Ministry of Manpower (MOM) has announced that Raycom Engineering & Aerospace Pte. Ltd. was convicted and sentenced to a total fine of $17,500 for failing to pay salaries to employees, in the State Courts on Thursday (23 March).
In total, the accused company, which manufactures metal precision components, faces 14 charges for failing to pay salaries to its employees.
MOM noted that the accused company was convicted of five proceeded charges with nine charges taken into consideration for the purpose of sentencing.
In addition, the Ministry of Manpower (MOM) stated that it has debarred the company from employing foreign workers.
According to MOM, it initiated investigations in July 2016 into the accused company after receiving a complaint that the accused company defaulted on its workers’ salaries from March 2016 to May 2016.
MOM said that it has since assisted all five affected local workers to recover their salary arrears, amounting to about $30,000, and the corresponding CPF contributions for the three months.
MOM stressed that it is an offence for an employer not to pay the salary for work done within seven days after the last day of the employee’s salary period.
A first-time offender can be fined up to $15,000 or imprisoned up to six months or both. Repeat offenders could be fined up to $30,000 or imprisoned up to one year or both.
Mr Raymond Tan Choon Guan, Director of Employment Standards Enforcement, said, “We expect all employers to pay salaries on time. In the last three years, 158 employers have been prosecuted and convicted for salary-related offences. MOM will take strong actions against those employers who have no respect for our employment laws.”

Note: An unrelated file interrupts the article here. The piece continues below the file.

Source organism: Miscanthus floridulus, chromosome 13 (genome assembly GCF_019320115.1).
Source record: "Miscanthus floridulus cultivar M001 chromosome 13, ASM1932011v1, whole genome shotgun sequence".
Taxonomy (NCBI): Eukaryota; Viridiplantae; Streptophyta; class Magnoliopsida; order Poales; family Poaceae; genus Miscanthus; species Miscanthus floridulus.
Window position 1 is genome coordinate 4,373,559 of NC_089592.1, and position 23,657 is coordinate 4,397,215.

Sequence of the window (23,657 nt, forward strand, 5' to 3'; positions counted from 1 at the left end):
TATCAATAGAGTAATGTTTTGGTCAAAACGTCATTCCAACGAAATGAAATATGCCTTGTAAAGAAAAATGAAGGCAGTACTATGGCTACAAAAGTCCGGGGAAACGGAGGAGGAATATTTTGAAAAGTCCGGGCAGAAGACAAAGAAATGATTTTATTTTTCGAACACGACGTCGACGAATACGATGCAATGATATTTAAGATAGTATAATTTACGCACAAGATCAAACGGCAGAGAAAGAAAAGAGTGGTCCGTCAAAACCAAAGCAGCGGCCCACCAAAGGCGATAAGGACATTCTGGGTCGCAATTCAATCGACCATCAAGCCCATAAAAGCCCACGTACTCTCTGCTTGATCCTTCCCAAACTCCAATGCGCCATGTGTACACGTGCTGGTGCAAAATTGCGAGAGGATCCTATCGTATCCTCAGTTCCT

Although employers have been dealt harshly when it concerns the salaries of employees, there are limitations of the Labour Court that leaves employees stranded, and frustrated. In January this year, Mr Islam, a Bangladeshi construction worker had to fork out $1000 in order to pursue the case after his employer failed to meet the payment deadline to pay Mr Islam $7,363 in unpaid wages.
MOM urges workers who have not been paid their salaries or feel that their wages have been wrongfully withheld to come forward to MOM or their unions early for assistance, stressing that this will improve the chances of salary recovery.
Over 50 companies have been brought to task since 2015 for failing to pay salaries to workers, as reflected in MOM’s seven pages of employers convicted under the Employment Act.
Workers or members of the public who know of persons or employers who contravene the EA should report to MOM directly or call WorkRight hotline at 1800-221 9922 or [email protected]. All information will be kept strictly confidential.